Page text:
Divorce Without the Lawyers' Letters
Do you believe that sorting out the legal and financial matters of your separation or divorce needs to involve letters being fired from your lawyer to your ex’s?
Perhaps you’re already in that mode and are familiar with the feeling of dread in your core every time a letter from your lawyer’s ex comes your way?
Maybe you haven’t seen a lawyer yet but have witnessed enough of your friends’s separations to be worried that going to see one is going to lead to nastiness with your ex, stress and cost that you don’t want.
Maybe you have a lawyer and are feeling dazed, wondering how on earth things between you and your ex got so inflamed?
It doesn’t have to be this way!
You have more choices than ever before for how you sort through the legal and financial issues in your separation. A while back, I wrote about the factors to consider when choosing between all the different processes that are available to you. Today, let’s explore one process that will have your separation a lawyers’-letters-free zone.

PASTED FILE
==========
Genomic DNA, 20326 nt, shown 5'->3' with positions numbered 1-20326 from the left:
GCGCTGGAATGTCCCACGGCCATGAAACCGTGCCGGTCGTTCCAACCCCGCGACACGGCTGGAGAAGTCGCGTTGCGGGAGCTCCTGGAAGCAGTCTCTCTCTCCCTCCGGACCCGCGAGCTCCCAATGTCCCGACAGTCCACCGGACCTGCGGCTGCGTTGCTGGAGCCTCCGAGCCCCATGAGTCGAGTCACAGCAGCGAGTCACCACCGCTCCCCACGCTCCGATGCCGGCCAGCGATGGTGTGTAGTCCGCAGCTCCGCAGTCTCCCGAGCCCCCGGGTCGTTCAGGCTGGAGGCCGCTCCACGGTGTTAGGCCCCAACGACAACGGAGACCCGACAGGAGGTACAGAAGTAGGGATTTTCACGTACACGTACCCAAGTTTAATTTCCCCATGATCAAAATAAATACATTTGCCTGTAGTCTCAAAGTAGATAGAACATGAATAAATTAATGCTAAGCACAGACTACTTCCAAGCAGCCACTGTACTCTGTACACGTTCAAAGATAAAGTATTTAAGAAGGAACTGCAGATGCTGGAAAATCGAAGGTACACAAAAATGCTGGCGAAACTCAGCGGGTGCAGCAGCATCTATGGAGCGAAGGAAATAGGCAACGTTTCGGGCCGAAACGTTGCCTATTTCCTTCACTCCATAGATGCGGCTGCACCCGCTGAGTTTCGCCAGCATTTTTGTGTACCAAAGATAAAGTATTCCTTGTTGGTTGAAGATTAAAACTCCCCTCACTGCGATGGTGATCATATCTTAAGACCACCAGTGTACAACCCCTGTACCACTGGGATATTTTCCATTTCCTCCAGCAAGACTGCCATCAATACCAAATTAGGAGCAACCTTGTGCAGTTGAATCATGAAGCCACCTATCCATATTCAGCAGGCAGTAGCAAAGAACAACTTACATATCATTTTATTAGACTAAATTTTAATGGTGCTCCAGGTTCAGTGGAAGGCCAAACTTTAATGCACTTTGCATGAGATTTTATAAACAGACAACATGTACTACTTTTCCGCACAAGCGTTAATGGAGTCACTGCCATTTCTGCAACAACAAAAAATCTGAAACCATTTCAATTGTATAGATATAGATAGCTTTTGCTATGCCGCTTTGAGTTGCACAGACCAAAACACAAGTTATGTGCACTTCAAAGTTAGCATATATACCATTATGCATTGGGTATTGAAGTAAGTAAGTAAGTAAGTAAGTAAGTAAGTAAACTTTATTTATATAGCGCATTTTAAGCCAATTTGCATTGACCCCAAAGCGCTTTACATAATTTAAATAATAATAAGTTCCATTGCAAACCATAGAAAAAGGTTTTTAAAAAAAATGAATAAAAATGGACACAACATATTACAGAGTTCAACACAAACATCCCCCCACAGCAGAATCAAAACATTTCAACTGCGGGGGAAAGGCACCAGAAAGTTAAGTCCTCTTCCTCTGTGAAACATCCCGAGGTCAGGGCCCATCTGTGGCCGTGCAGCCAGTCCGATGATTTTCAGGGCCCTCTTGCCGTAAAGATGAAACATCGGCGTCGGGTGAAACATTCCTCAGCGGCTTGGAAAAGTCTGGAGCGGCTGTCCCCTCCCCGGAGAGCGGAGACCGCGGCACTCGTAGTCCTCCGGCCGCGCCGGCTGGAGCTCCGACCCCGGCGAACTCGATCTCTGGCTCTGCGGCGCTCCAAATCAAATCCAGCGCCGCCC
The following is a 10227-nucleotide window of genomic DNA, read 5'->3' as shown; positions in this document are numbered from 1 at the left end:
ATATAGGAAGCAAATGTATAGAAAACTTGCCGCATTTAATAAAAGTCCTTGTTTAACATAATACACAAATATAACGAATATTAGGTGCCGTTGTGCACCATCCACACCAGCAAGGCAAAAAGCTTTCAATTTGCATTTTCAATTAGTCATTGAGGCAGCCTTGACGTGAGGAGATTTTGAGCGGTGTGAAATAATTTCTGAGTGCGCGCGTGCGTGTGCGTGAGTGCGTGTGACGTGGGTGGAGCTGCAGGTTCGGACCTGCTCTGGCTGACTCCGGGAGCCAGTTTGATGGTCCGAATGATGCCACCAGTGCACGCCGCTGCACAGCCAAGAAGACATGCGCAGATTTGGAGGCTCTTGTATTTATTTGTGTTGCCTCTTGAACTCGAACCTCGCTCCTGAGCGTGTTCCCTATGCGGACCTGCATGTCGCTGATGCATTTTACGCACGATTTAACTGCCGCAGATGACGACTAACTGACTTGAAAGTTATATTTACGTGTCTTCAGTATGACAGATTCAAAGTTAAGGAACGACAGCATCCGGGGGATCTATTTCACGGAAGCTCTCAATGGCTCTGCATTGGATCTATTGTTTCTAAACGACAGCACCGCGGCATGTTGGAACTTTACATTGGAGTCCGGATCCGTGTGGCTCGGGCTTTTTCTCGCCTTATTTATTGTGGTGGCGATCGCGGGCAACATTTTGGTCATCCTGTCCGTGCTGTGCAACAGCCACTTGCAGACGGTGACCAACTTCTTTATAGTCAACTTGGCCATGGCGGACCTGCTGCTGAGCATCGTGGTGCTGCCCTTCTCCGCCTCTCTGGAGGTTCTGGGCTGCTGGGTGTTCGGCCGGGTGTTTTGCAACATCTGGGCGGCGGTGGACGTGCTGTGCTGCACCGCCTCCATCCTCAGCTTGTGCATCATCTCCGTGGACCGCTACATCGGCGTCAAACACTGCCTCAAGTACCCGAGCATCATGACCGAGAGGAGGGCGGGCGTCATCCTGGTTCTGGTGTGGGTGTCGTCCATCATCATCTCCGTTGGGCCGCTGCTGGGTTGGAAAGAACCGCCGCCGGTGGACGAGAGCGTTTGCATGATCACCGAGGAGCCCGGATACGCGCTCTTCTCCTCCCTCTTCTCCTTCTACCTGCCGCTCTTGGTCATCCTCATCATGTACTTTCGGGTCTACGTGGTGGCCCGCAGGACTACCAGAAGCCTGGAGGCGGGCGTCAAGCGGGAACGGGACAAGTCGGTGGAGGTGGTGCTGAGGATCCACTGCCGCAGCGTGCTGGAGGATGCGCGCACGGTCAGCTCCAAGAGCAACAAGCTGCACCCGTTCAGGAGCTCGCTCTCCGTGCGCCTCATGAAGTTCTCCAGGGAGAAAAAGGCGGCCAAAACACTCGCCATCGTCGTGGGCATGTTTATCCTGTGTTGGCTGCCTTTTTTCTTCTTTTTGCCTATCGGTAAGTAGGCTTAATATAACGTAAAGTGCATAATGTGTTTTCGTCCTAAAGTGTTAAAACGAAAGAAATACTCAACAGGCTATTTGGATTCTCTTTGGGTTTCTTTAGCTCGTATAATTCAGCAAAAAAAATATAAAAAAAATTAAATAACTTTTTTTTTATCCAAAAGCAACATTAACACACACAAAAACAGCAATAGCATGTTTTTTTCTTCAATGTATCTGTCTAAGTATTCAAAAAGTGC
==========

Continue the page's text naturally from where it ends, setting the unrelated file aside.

What does getting rid of the lawyers’ letters do for you? Without the lawyers’ letters:
there’s no more angst and dread in your heart each time you receive a letter from your ex’s lawyer.
there’s no more letters being used to jostle between each of your legal positions, trying to get the “win” (which often doesn’t look like anything that really serves you for the future!).
there’s no more having to deal with an upset ex who has misinterpreted the letter from your lawyer as being far more hostile than was intended by you when it was drafted.
you have greater control over the communications with your ex.
you avoid the delays and costs involved with numerous draft letters being prepared and reviewed before they are sent out.
there’s greater scope to have more personalised, constructive and meaningful attempts at problem solving the issues in your separation!
So, what is this process that does away with all those lawyers’ letters? Collaborative Process. It’s also known as Collaborative Law or Collaborative Practice.